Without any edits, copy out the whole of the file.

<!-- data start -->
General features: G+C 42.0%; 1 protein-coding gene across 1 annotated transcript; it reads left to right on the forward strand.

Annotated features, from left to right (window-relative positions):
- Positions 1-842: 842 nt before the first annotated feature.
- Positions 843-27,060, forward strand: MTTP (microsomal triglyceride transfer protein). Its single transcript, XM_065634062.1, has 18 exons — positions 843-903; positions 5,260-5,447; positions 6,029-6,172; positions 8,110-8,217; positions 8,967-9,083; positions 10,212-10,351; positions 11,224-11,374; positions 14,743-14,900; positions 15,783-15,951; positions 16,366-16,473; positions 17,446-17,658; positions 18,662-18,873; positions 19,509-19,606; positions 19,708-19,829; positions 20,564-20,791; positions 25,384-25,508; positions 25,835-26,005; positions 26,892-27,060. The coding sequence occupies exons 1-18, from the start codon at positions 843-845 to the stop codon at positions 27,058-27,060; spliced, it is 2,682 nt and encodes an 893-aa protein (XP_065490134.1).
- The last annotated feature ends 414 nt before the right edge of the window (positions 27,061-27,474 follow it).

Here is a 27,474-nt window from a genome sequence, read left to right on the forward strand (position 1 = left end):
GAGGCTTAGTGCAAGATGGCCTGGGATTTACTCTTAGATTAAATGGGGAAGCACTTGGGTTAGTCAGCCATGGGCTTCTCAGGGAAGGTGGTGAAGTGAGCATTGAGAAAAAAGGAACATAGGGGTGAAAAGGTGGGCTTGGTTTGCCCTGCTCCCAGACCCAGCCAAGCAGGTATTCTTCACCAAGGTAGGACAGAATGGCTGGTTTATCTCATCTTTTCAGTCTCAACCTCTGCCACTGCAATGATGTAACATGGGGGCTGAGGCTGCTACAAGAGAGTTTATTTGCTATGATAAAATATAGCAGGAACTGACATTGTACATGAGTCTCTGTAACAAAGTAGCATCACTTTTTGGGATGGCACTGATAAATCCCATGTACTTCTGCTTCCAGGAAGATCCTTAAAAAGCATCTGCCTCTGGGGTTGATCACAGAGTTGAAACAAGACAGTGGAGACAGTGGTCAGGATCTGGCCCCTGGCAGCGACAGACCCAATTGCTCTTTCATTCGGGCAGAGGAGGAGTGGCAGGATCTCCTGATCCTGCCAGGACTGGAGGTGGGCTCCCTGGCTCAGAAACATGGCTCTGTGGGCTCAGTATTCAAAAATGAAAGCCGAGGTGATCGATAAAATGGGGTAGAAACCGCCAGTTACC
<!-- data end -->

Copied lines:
General features: G+C 42.0%; 1 protein-coding gene across 1 annotated transcript; it reads left to right on the forward strand.

Annotated features, from left to right (window-relative positions):
- Positions 1-842: 842 nt before the first annotated feature.
- Positions 843-27,060, forward strand: MTTP (microsomal triglyceride transfer protein). Its single transcript, XM_065634062.1, has 18 exons — positions 843-903; positions 5,260-5,447; positions 6,029-6,172; positions 8,110-8,217; positions 8,967-9,083; positions 10,212-10,351; positions 11,224-11,374; positions 14,743-14,900; positions 15,783-15,951; positions 16,366-16,473; positions 17,446-17,658; positions 18,662-18,873; positions 19,509-19,606; positions 19,708-19,829; positions 20,564-20,791; positions 25,384-25,508; positions 25,835-26,005; positions 26,892-27,060. The coding sequence occupies exons 1-18, from the start codon at positions 843-845 to the stop codon at positions 27,058-27,060; spliced, it is 2,682 nt and encodes an 893-aa protein (XP_065490134.1).
- The last annotated feature ends 414 nt before the right edge of the window (positions 27,061-27,474 follow it).

Here is a 27,474-nt window from a genome sequence, read left to right on the forward strand (position 1 = left end):
GAGGCTTAGTGCAAGATGGCCTGGGATTTACTCTTAGATTAAATGGGGAAGCACTTGGGTTAGTCAGCCATGGGCTTCTCAGGGAAGGTGGTGAAGTGAGCATTGAGAAAAAAGGAACATAGGGGTGAAAAGGTGGGCTTGGTTTGCCCTGCTCCCAGACCCAGCCAAGCAGGTATTCTTCACCAAGGTAGGACAGAATGGCTGGTTTATCTCATCTTTTCAGTCTCAACCTCTGCCACTGCAATGATGTAACATGGGGGCTGAGGCTGCTACAAGAGAGTTTATTTGCTATGATAAAATATAGCAGGAACTGACATTGTACATGAGTCTCTGTAACAAAGTAGCATCACTTTTTGGGATGGCACTGATAAATCCCATGTACTTCTGCTTCCAGGAAGATCCTTAAAAAGCATCTGCCTCTGGGGTTGATCACAGAGTTGAAACAAGACAGTGGAGACAGTGGTCAGGATCTGGCCCCTGGCAGCGACAGACCCAATTGCTCTTTCATTCGGGCAGAGGAGGAGTGGCAGGATCTCCTGATCCTGCCAGGACTGGAGGTGGGCTCCCTGGCTCAGAAACATGGCTCTGTGGGCTCAGTATTCAAAAATGAAAGCCGAGGTGATCGATAAAATGGGGTAGAAACCGCCAGTTACC